“‘And you shall not commit adultery.” (Dt. 5:20)
The Lord’s Day 41 (Week 41) lesson in the Heidelberg Catechism states,
Q. What does the seventh commandment teach us?
A. That God condemns all unchastity,
and that therefore we should thoroughly detest it
and live decent and chaste lives,
within or outside of the holy state of marriage.
Q. Does God, in this commandment, forbid only such scandalous sins as adultery?
A. We are temples of the Holy Spirit, body and soul,
and God wants both to be kept clean and holy.
That is why God forbids
all unchaste actions, looks, talk, thoughts, or desires,
and whatever may incite someone to them.
While sitting with my children to discuss the commandment and the catechism yesterday, I noted these words from Starr Meade:
“The catechism reminds us that God forbids adultery. A husband commits adultery when he treats a woman who isn’t his wife in the special way he should treat only his wife. A wife commits adultery when she treats a man who isn’t her husband in the special was she should only treat her husband. The catechism calls adultery ‘scandalous.’ The catechism was written hundreds of years ago. Back then, adultery was scandalous. When a married person left the marriage or turned to a new lover, everyone in the community was shocked. They all thought it was a terribly bad thing to do. Sadly, in our time, adultery is accepted. People stay married to one person for only as long as they enjoy being with that person. Then they move on to someone else, or they go back to being single.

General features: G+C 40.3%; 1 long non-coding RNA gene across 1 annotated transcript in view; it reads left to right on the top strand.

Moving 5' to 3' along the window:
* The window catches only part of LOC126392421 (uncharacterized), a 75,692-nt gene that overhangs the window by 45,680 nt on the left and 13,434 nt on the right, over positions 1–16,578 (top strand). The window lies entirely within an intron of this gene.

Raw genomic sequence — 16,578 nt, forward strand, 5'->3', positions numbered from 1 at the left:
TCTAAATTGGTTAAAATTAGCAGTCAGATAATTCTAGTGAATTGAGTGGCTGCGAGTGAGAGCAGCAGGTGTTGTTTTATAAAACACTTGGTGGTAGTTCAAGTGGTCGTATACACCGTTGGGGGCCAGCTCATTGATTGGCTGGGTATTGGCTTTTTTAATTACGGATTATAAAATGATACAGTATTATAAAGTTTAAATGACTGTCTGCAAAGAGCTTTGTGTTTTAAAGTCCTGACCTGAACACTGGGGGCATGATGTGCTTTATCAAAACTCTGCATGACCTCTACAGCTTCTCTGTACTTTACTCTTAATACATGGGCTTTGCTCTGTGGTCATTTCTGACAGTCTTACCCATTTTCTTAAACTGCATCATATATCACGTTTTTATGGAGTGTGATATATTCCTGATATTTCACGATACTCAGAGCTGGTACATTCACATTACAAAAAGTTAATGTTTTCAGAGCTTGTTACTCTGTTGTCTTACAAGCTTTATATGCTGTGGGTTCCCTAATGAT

To the people of God, adultery should still be scandalous. The people of God should still think of adultery as terribly wrong, because that’s how God thinks of it.”
Starr Meade, Comforting Hearts, Teaching Minds: Family Devotions Based on the Heidelberg Catechism [Phillipsburgh, MJ: P&R Publishing, 2013]: 208. (See also, Kevin DeYoung “Swords for the Fight Against Lust,” The Good News We Almost Forgot: Rediscovering the Gospel in a 16th Century Catechism [Chicago: Moody, 2010]: 193-197.)
We have lost the scandalous nature of scandals.